I recently read that November was Diabetes Awareness Day in America in an excellent article by Kelly Chambers, MS, RD, CDE, an American diabetes educator which I felt compelled to share:
November is national diabetes month. It is not easy to manage diabetes, but it can be done and it is worth it. Managing your diabetes will help reduce health problems such as heart attacks, strokes, loss of vision, kidney disease allowing you to live better, longer.
There are a number of ways you can help manage your diabetes. The following are from the National Institute of Diabetes, Digestive and Kidney diseases.
Learn about your diabetes: Many people say they have “a touch of diabetes” or they do not have the “serious kind” of diabetes. Whether you are on oral or injection therapy or are controlling your diabetes with diet and exercise, diabetes is something to take seriously. Learn more about your diabetes. Talk to your doctor, consider taking diabetes education classes or call your hospital’s local diabetes educators to learn more.
Learn how to live well with diabetes: Make healthier choices at meal times. Eating foods such as whole grains and fresh veggies will provide a good source of fibre. Fibre can slow the rise in your blood sugar. Try to fill half your plate at meal time with veggies. Take fruit in moderation and do not take fruit juices or smoothies as part of your regular diet.
Look for ways to be more active every day. Try small simple changes such as parking your car farther away from the store entrance, take a flight of stairs instead of an elevator, or walk around the block on your lunch break with a co-worker. Once you are comfortable with this start to do more formal exercise to develop cardiac, skeletal and mental health.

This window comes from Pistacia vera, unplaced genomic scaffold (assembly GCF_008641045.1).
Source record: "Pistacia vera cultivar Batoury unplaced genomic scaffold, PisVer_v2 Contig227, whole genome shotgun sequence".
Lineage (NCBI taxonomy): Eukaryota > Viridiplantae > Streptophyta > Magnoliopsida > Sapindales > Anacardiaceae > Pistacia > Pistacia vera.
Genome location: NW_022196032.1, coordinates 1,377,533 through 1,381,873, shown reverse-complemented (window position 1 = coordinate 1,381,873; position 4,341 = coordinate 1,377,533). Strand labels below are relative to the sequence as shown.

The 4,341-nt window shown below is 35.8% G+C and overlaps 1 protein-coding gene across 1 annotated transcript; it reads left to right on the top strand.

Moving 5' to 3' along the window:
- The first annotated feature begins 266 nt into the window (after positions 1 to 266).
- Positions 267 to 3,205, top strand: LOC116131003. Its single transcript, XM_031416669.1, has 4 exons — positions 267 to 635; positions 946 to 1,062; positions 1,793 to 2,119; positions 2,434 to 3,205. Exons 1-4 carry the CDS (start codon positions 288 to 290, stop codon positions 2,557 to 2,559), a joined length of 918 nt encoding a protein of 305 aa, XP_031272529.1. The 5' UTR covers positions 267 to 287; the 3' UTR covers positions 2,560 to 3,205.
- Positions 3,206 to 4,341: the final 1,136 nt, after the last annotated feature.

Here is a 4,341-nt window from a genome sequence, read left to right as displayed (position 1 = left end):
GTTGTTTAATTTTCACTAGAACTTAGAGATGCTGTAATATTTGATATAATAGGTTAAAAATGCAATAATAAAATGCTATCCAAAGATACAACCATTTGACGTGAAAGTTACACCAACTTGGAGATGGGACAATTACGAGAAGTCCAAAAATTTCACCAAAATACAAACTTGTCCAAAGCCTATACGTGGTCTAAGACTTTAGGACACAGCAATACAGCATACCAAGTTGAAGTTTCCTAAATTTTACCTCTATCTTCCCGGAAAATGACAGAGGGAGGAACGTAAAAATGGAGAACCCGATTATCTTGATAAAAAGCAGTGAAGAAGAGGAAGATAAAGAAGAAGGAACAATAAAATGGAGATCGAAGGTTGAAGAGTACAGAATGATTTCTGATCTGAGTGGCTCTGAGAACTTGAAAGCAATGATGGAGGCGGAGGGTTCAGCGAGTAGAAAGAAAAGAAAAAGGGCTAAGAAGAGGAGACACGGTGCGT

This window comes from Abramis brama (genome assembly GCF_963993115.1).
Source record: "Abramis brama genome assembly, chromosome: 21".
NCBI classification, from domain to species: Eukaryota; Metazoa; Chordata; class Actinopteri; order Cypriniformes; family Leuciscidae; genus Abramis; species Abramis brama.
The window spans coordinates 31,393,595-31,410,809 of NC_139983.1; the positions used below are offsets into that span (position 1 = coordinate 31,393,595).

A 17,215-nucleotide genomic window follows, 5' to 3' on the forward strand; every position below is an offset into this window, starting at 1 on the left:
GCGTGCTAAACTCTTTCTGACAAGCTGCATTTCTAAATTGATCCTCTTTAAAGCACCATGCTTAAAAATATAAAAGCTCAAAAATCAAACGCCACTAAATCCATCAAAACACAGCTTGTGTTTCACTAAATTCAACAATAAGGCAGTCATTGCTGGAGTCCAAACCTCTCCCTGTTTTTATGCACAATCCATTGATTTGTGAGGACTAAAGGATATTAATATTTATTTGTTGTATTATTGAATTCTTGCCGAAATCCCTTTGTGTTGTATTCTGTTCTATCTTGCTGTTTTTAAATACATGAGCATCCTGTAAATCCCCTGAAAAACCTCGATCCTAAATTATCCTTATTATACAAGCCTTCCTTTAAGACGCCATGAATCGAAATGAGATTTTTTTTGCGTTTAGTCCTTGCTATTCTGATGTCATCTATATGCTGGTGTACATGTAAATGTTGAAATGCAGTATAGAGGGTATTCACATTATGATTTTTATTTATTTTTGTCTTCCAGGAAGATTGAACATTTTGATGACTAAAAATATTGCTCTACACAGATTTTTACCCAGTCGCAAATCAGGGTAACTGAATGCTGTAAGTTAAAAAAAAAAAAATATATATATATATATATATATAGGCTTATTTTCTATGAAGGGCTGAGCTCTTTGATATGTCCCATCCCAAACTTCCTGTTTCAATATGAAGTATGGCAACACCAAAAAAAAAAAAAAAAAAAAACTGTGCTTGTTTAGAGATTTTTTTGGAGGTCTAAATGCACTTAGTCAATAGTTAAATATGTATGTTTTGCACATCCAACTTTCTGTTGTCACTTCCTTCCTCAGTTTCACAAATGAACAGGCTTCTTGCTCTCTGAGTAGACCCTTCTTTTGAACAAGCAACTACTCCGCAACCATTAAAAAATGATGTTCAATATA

It is common to feel sad or overwhelmed at times, especially when you have diabetes. Seek out help from a counselor, clergy member, family or support group. This can often help you feel better.
Know your A-B-C’s of Diabetes
A is for A1C. This test measures your blood sugar control over a three-month period. Most doctors will want your A1c to be 7 percent or below. Talk to your doctor about your A1c goal.
B is for blood pressure. For most people with diabetes, your blood pressure goal will be 140/90 or less. Ask your doctor about your blood pressure goal.
C is for cholesterol. There are two types. The good is called HDL and the bad is LDL.
Your doctor may have a specific goals for you in the above areas and use medication to help you achieve these
Get routine care to keep you healthy: Someone with diabetes should see their doctor two to four times a year. At these visits, your doctor may check your A1c, cholesterol, blood pressure, weight or look at your feet. This is a good time to ask questions about your diabetes. You also want to make sure you visit the dentist to have your teeth cleaned two times a year. Also, visit the eye doctor for a complete exam once a year.
It takes work every day to manage diabetes. It can be overwhelming at times. Learn as much as you can about your diabetes so you can make the best choices for you.